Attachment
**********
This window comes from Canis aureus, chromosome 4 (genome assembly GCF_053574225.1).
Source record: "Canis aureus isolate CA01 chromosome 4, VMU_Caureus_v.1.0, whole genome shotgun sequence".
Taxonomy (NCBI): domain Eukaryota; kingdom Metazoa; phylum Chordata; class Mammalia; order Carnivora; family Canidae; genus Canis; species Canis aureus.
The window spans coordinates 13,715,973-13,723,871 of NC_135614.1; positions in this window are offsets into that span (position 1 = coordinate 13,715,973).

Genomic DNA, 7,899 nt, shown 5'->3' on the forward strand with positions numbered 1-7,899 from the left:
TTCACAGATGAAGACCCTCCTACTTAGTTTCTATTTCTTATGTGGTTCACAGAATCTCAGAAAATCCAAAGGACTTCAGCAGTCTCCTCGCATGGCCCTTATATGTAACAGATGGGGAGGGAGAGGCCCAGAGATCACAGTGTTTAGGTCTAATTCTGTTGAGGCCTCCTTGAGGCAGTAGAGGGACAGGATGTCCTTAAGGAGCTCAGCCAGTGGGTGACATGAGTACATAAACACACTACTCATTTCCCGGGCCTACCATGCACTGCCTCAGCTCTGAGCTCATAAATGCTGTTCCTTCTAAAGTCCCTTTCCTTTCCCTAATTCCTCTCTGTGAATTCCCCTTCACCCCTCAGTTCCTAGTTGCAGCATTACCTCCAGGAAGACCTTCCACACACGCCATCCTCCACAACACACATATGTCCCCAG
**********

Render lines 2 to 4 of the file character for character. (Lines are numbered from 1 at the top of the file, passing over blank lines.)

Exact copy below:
Source record: "Canis aureus isolate CA01 chromosome 4, VMU_Caureus_v.1.0, whole genome shotgun sequence".
Taxonomy (NCBI): domain Eukaryota; kingdom Metazoa; phylum Chordata; class Mammalia; order Carnivora; family Canidae; genus Canis; species Canis aureus.
The window spans coordinates 13,715,973-13,723,871 of NC_135614.1; positions in this window are offsets into that span (position 1 = coordinate 13,715,973).